ASER report says the elementary education has grown in rural India, but the learning is still in crisis
Jasleen Kaur | January 13, 2015 | New Delhi
Even as the Right to Education Act is close to completing five years, the quality of learning has declined and remains neglected in rural India, says a report by Pratham, a non-profit organisation.
The tenth annual status of education report (ASER), 2014, says while the elementary education has grown over the last few years, the learning is still in crisis. Only a small improvement is seen in reading and the overall situation with basic reading continues to be disheartening.
The report was released on Tuesday (January 13). The Pratham team covered over 5.6 lakh children from 16,497 villages of 577 rural districts across the country.
In 2014, 48.1% of class 5 children can read class 2 level text. The proportion was 46.8% in 2012 and 47% in 2013.
While Tamil Nadu has shown major gains in reading over last year for class 5; in states like Bihar, Assam, Jharkhand, Chhattisgarh, Madhya Pradesh and Maharashtra, there is visible decline in reading levels over the last 5-6 years.
The ASER report also shows a continuous decline in enrolment of children in government schools while the number is continuously increasing in private schools.
In 2014, 30.8% of all 6-14 year old children in rural India were enrolled in private schools. This was slight improvement from 29% in 2013.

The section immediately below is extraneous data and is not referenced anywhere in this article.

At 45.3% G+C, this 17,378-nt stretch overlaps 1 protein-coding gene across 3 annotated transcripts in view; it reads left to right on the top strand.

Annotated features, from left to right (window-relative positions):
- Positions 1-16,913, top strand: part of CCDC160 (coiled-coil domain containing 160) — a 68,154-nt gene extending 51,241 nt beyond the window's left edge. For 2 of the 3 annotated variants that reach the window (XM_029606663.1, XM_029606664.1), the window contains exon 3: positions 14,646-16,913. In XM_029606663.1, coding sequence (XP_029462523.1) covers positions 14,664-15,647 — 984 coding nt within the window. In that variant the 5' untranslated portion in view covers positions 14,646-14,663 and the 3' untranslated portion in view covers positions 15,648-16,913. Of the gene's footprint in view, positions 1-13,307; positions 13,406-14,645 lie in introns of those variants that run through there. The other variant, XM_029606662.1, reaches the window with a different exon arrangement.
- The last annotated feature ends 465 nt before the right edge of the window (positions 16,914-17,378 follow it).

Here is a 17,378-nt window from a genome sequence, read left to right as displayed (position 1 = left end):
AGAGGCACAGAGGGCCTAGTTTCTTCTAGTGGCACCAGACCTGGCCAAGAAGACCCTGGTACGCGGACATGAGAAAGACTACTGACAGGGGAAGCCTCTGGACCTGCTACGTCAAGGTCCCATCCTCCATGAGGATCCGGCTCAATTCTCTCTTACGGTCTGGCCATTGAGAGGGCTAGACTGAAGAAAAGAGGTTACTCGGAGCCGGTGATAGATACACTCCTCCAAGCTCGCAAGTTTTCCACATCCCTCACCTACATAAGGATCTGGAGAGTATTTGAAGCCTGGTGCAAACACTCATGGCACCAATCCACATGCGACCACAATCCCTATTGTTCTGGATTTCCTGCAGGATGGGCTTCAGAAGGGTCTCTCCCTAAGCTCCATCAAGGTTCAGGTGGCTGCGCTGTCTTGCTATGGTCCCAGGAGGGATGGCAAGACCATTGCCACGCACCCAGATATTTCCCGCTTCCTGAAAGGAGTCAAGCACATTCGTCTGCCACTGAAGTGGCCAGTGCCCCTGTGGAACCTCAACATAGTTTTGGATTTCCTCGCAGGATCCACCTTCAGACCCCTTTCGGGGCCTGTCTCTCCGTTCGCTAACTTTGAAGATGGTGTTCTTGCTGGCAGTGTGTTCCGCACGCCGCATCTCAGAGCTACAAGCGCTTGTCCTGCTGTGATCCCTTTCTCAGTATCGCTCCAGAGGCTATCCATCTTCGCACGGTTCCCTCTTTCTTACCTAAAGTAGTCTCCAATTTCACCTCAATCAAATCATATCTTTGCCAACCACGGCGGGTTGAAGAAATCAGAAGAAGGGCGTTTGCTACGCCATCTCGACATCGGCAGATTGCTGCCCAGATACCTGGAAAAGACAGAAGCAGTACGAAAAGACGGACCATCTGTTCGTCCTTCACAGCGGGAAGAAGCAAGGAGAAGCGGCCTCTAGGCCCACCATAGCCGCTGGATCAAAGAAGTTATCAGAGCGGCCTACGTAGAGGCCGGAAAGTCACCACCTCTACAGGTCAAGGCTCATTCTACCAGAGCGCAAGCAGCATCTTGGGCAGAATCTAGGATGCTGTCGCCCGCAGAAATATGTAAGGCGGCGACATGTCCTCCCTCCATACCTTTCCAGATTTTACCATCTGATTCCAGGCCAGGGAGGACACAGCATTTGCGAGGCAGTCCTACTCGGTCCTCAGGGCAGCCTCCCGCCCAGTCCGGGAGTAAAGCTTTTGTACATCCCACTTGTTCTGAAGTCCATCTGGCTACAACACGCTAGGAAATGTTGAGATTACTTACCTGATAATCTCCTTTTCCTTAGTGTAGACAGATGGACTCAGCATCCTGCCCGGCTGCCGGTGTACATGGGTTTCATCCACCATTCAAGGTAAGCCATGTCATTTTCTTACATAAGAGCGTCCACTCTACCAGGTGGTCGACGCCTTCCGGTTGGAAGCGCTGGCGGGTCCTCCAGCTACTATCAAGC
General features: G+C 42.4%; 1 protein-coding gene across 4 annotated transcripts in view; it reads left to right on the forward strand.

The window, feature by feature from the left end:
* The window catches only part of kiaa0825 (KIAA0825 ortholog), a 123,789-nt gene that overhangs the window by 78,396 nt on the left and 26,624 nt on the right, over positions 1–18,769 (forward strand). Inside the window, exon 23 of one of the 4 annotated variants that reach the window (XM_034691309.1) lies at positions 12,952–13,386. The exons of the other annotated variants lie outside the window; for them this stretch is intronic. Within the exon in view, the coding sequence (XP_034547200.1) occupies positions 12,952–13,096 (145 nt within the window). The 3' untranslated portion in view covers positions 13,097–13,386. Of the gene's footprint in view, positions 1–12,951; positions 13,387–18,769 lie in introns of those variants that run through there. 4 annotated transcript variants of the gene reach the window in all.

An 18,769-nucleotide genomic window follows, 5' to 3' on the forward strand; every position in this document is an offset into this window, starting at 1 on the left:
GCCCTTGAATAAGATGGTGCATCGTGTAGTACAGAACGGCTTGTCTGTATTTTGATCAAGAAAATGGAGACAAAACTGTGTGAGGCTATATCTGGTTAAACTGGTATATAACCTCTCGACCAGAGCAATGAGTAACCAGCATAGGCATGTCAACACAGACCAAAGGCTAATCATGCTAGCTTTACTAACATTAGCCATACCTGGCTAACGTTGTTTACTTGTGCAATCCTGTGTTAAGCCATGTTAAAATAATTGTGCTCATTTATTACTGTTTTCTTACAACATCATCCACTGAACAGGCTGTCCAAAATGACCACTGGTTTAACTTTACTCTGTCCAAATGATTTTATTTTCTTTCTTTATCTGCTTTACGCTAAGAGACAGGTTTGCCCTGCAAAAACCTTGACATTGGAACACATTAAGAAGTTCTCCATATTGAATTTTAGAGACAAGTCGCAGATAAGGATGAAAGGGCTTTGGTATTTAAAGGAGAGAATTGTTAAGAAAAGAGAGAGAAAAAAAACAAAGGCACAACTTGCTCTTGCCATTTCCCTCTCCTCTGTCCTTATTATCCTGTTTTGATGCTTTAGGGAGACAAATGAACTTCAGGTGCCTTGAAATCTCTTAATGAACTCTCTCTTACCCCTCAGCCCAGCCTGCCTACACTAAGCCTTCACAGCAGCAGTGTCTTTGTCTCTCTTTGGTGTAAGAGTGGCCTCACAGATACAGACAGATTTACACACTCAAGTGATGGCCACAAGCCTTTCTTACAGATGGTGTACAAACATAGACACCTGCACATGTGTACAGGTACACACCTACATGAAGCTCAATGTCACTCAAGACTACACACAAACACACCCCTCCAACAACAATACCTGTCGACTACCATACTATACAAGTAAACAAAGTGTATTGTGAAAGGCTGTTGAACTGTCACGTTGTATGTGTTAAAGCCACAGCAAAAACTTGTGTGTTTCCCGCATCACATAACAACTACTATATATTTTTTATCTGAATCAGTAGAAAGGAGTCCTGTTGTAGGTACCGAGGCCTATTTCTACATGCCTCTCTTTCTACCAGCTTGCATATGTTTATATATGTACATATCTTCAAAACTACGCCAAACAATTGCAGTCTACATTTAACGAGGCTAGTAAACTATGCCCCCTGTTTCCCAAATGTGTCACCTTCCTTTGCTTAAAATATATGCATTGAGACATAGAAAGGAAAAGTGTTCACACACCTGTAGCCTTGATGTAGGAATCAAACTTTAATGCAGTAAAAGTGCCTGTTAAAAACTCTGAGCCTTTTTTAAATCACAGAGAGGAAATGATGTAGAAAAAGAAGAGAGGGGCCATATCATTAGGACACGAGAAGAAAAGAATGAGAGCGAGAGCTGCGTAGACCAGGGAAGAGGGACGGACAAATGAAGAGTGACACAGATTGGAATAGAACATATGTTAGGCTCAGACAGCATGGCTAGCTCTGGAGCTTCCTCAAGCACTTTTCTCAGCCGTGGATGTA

There are five states where private school enrollment rate at the elementary level is more than 50%. These are Manipur (73.3%), Kerala (62.2%), Haryana (54.2%), Uttar Pradesh and Meghalaya (51.7%).
Mathematics learning continues to be a serious problem in rural areas. Except in Tamil Nadu, where an improvement is seen since last year, it is clear that math levels have declined in almost every state over the last 5-8 years. In states of Karnatka and Andhra Pradesh, the situation has been more or less the same.
The ability to read English has also remain unchanged for lower primary grades. Assessment of basic English have been carried out in 2007, 2009, 2012 and 2014. In 2014, only about 25% of children enrolled in class 5 could read simple English sentences, which is virtually unchanged since 2009.
This is the sixth year in a row that enrollment levels are 96% or higher for the 6-14 age group. The proportion of children currently not in school remains at 3.3%.
Enrollment levels are very high for the age group covered by the right to education act (6-14 years) but the proportion of 15-16 year olds not enrolled in school is substantial. Nationally in rural areas 15.9% of boys and 17.3% of girls in this age group are currently out of school. In states like Rajasthan and Uttar Pradesh the proportion of girls who are out of school in the age group 11-14 years is 12.1% and 9.2%.
For the most part, there has been an improvement in other facilities in schools. Since 2010, there has been significant progress in the availability of usable toilets. In 2014, 65.2% of the schools visited had usable toilets whereas the figure was 62.6% in 2013 and 47.2% in 2010.
The percentage of schools equipped with usable separate toilets for girls is 55.7% in 2014. This has gone up from 53.3% in 2010 and 32.9% in 2010. In four states, more than 75% of schools visited had usable girls’ toilets. These states are Gujarat, Kerala, Himachal Pradesh and Haryana.
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